(Source: Peter Clarke)
By Peter Clarke
What’s at stake:
Although application-specific processing and neural-network architectures are becoming more significant with each passing year, established microprocessor architectures and their support of specific software bases remain significant. They have fostered and dominate big consumer markets such as personal computing and mobile phones. The conventional wisdom is that, just as Arm – once agile and without legacy baggage – could come to rival the original processor pioneer architecture x86, the open-source RISC-V is going to do the same to the now less agile and more encumbered Arm architecture.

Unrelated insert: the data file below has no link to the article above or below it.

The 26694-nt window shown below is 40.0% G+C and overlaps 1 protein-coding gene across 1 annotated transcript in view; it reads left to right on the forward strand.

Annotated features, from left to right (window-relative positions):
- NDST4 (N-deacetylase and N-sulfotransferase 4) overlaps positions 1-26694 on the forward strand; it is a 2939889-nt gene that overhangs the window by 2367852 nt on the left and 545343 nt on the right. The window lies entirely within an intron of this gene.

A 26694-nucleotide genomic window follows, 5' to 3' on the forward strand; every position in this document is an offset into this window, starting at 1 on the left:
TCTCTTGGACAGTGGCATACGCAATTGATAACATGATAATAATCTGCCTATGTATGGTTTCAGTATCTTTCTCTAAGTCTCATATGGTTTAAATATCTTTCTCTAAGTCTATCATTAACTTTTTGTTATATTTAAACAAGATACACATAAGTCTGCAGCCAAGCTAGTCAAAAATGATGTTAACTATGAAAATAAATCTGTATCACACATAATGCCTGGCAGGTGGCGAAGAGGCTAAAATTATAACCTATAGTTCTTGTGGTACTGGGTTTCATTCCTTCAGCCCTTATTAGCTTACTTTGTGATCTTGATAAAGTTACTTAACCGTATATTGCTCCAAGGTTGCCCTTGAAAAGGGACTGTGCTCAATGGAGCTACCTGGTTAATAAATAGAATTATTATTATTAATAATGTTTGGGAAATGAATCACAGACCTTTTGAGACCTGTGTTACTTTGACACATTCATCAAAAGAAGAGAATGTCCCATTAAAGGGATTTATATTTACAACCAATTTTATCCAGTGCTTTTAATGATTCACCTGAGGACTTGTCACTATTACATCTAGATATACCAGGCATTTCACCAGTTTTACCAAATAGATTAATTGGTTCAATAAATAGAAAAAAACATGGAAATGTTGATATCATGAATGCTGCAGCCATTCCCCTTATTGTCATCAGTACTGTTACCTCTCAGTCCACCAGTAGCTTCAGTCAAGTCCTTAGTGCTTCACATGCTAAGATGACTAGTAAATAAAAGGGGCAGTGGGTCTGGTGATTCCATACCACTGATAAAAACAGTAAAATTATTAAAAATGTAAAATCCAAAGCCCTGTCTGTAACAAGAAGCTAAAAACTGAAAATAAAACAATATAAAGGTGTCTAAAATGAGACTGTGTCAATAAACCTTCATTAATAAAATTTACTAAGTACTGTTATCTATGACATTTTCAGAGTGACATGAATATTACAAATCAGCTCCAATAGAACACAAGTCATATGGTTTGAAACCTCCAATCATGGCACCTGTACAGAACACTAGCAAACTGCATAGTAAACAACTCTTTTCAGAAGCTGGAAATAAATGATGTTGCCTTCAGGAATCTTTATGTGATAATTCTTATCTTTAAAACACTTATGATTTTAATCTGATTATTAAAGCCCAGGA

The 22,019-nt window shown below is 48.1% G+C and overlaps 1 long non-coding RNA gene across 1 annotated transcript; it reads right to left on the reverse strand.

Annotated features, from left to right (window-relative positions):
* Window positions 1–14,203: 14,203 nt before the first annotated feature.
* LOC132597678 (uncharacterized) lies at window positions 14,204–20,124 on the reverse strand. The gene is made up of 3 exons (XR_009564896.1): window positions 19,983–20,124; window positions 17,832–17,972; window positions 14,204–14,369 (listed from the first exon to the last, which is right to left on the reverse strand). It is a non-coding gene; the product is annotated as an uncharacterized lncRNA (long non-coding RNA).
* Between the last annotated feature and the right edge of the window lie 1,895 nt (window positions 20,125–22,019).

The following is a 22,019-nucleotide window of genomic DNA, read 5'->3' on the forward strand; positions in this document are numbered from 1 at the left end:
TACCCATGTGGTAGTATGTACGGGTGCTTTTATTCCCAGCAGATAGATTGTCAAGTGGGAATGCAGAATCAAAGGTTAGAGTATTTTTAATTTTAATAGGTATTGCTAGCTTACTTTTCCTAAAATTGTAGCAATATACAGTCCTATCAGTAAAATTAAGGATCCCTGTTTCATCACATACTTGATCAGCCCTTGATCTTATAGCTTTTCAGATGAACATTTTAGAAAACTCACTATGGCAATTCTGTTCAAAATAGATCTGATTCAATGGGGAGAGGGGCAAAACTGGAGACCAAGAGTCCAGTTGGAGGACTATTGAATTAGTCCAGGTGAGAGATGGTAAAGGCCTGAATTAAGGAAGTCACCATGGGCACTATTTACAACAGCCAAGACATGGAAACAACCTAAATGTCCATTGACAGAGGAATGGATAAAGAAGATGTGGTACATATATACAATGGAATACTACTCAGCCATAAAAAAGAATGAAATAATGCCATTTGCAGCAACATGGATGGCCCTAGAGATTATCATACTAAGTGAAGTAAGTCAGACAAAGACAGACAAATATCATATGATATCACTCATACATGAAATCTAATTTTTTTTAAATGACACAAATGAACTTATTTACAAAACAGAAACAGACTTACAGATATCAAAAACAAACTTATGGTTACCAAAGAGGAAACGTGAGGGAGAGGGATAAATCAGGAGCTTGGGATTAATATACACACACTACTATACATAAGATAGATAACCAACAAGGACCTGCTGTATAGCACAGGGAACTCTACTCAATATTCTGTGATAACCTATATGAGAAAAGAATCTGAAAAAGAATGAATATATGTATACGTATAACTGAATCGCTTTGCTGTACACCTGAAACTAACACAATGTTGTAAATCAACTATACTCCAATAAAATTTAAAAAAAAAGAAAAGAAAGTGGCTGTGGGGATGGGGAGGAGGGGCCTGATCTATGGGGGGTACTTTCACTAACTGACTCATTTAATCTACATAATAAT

Last week was one of contrasting fortunes for the microprocessor architectures Arm and RISC-V.
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